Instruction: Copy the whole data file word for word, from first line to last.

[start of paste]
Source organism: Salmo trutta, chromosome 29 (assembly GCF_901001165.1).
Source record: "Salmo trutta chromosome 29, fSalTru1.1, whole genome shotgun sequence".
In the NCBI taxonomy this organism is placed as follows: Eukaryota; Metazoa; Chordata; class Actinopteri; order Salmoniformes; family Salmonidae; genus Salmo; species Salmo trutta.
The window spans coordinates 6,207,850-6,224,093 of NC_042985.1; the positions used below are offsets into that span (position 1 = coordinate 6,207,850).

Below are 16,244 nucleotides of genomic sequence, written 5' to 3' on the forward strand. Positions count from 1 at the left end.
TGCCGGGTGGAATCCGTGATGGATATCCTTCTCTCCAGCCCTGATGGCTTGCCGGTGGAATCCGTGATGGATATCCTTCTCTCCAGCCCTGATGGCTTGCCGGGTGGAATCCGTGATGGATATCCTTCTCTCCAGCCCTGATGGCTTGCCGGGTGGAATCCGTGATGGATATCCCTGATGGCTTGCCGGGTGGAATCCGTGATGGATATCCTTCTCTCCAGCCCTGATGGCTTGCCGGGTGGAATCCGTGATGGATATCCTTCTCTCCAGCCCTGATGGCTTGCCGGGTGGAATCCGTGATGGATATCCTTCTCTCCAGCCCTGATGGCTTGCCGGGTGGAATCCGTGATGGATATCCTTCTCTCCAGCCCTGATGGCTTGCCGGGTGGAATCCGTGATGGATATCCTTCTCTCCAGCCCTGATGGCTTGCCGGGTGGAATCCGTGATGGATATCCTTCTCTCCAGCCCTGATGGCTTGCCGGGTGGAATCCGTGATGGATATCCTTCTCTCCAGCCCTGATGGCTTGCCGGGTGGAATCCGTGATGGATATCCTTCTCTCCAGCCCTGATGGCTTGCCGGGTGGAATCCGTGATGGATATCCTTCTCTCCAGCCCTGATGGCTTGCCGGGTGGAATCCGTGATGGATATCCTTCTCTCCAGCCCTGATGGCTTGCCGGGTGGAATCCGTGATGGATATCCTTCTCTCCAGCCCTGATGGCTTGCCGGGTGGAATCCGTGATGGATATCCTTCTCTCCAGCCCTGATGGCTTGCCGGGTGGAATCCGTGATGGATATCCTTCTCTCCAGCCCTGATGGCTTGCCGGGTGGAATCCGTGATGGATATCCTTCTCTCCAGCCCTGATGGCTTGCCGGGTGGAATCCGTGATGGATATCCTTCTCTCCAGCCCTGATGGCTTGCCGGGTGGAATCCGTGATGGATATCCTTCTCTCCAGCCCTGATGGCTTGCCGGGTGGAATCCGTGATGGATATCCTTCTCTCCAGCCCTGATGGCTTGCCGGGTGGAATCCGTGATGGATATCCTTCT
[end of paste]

Source organism: Salmo trutta, chromosome 29 (assembly GCF_901001165.1).
Source record: "Salmo trutta chromosome 29, fSalTru1.1, whole genome shotgun sequence".
In the NCBI taxonomy this organism is placed as follows: Eukaryota; Metazoa; Chordata; class Actinopteri; order Salmoniformes; family Salmonidae; genus Salmo; species Salmo trutta.
The window spans coordinates 6,207,850-6,224,093 of NC_042985.1; the positions used below are offsets into that span (position 1 = coordinate 6,207,850).

Below are 16,244 nucleotides of genomic sequence, written 5' to 3' on the forward strand. Positions count from 1 at the left end.
TGCCGGGTGGAATCCGTGATGGATATCCTTCTCTCCAGCCCTGATGGCTTGCCGGTGGAATCCGTGATGGATATCCTTCTCTCCAGCCCTGATGGCTTGCCGGGTGGAATCCGTGATGGATATCCTTCTCTCCAGCCCTGATGGCTTGCCGGGTGGAATCCGTGATGGATATCCCTGATGGCTTGCCGGGTGGAATCCGTGATGGATATCCTTCTCTCCAGCCCTGATGGCTTGCCGGGTGGAATCCGTGATGGATATCCTTCTCTCCAGCCCTGATGGCTTGCCGGGTGGAATCCGTGATGGATATCCTTCTCTCCAGCCCTGATGGCTTGCCGGGTGGAATCCGTGATGGATATCCTTCTCTCCAGCCCTGATGGCTTGCCGGGTGGAATCCGTGATGGATATCCTTCTCTCCAGCCCTGATGGCTTGCCGGGTGGAATCCGTGATGGATATCCTTCTCTCCAGCCCTGATGGCTTGCCGGGTGGAATCCGTGATGGATATCCTTCTCTCCAGCCCTGATGGCTTGCCGGGTGGAATCCGTGATGGATATCCTTCTCTCCAGCCCTGATGGCTTGCCGGGTGGAATCCGTGATGGATATCCTTCTCTCCAGCCCTGATGGCTTGCCGGGTGGAATCCGTGATGGATATCCTTCTCTCCAGCCCTGATGGCTTGCCGGGTGGAATCCGTGATGGATATCCTTCTCTCCAGCCCTGATGGCTTGCCGGGTGGAATCCGTGATGGATATCCTTCTCTCCAGCCCTGATGGCTTGCCGGGTGGAATCCGTGATGGATATCCTTCTCTCCAGCCCTGATGGCTTGCCGGGTGGAATCCGTGATGGATATCCTTCTCTCCAGCCCTGATGGCTTGCCGGGTGGAATCCGTGATGGATATCCTTCTCTCCAGCCCTGATGGCTTGCCGGGTGGAATCCGTGATGGATATCCTTCTCTCCAGCCCTGATGGCTTGCCGGGTGGAATCCGTGATGGATATCCTTCTCTCCAGCCCTGATGGCTTGCCGGGTGGAATCCGTGATGGATATCCTTCT